Contested narratives of the global

In June 2016, academics from Sciences Po, Princeton and Oxford (among others) got together at Sciences Po for a workshop entitled “Contested narratives of the global”. This was the first stage of a research project whose primary purpose is to expose the diversity of narratives of the global and to examine the nature of the contestation between and among them.

This project, jointly conducted by Sciences Po, Princeton and the University of Oxford, will examine how different parts of the world have understood the global. Researchers want to rethink the impact of Western globalisation and the spread of the Western “idea of the global”, and to excavate the narratives that are told about how different regions, states and societies “fit into” the global.

It will bring together History, Area Studies and International Relations and seek to strike a balance between the historical and the analytical.

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A career in research, from Sciences Po to Harvard

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Telling history through comics

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Comics have really earned their stripes in recent years and are now a research subject in their own right. Isabelle Delorme, who has just been awarded her PhD from Sciences Po’s Centre for History, is interested in what she calls “historical memory narratives in comics”: works in which authors interweave family history with general history, such as in the immensely popular Persepolis by Marjane Satrapi. What does the study of comics contribute to research? We asked Dr Delorme, a researcher who is passionate about her subject.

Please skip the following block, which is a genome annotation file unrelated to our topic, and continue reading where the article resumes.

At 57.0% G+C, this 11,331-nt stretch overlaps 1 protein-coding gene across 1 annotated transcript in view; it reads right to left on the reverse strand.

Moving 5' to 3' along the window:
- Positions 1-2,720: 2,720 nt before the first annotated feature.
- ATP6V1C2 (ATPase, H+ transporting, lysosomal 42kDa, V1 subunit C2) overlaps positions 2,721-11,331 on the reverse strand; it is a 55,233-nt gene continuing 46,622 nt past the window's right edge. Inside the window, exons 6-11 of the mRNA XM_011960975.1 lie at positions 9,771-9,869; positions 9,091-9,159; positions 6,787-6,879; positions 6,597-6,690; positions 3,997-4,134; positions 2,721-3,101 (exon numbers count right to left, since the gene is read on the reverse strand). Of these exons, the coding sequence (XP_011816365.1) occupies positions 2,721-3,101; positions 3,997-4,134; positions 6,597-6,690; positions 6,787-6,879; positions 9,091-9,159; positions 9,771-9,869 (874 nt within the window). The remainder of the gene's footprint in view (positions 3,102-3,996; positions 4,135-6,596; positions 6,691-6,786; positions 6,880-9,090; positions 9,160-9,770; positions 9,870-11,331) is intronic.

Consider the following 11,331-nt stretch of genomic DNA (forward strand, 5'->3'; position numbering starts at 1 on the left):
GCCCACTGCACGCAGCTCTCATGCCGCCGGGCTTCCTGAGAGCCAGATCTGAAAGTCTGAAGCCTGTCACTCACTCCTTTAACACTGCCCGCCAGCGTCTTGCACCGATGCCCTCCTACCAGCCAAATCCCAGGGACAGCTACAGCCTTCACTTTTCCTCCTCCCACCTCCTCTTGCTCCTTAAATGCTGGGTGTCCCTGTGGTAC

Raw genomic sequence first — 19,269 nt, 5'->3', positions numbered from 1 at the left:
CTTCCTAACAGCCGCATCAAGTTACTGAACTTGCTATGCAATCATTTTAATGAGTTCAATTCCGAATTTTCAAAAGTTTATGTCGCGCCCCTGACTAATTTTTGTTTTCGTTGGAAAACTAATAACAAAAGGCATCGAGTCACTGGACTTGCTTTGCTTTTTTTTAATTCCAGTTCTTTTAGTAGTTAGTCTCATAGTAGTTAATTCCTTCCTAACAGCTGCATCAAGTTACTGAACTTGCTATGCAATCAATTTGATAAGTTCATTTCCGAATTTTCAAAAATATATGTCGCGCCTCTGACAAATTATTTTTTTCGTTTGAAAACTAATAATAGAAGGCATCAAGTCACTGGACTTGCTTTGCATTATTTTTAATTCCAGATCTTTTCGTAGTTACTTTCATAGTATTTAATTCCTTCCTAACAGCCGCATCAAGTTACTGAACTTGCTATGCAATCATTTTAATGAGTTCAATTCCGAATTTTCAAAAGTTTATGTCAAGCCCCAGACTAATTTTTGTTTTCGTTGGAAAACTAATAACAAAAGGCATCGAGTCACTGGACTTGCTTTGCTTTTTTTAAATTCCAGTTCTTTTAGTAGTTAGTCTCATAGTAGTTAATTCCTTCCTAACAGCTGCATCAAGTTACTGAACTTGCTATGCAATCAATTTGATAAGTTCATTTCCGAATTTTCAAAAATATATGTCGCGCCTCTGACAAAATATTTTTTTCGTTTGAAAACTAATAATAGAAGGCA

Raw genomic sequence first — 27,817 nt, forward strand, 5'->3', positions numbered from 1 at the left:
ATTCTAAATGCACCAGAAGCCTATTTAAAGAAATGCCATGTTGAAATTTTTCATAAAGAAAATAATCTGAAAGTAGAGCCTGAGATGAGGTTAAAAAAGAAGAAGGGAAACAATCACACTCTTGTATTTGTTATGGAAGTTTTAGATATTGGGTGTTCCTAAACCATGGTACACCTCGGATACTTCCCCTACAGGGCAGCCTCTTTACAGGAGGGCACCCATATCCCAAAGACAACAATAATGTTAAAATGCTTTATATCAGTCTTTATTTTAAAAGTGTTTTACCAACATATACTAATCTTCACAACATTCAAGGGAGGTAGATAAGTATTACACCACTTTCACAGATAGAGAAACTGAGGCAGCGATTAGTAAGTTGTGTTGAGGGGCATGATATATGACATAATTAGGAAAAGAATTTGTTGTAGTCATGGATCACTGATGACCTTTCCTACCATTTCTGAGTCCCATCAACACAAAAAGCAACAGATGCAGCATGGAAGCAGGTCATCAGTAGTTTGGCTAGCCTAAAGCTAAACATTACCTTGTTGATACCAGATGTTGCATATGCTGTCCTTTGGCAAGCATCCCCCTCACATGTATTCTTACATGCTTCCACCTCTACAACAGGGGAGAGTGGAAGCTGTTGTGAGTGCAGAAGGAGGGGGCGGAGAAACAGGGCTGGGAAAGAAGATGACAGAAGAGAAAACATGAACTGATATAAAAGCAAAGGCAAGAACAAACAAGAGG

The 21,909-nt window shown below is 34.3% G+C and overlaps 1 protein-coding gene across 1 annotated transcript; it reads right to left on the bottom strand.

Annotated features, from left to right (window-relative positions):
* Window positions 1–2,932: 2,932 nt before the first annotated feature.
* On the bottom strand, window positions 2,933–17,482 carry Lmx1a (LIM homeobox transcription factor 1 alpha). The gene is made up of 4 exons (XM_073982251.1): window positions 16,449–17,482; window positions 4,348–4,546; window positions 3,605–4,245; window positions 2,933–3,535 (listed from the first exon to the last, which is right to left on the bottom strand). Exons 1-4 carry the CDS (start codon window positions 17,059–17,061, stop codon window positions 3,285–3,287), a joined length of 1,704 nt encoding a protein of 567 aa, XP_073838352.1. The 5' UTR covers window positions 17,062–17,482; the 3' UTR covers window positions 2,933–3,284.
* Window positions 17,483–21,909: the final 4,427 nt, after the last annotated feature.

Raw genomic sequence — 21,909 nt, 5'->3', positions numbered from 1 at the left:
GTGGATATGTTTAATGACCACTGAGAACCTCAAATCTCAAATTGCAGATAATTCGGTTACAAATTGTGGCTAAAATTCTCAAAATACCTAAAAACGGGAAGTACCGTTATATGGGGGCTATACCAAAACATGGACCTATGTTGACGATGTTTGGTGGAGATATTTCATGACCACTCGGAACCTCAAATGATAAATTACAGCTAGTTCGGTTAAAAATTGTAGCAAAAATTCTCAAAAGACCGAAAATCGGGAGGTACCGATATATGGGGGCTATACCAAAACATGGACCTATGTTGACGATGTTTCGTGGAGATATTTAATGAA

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Training students to be media-savvy

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Structuring one’s ideas to be read by a lay audience, using social networks to build a community focused on one’s area of expertise, writing a column or being interviewed on camera or the radio are all situations that Sciences Po graduates are likely to face in their professional lives, whatever career they go into.
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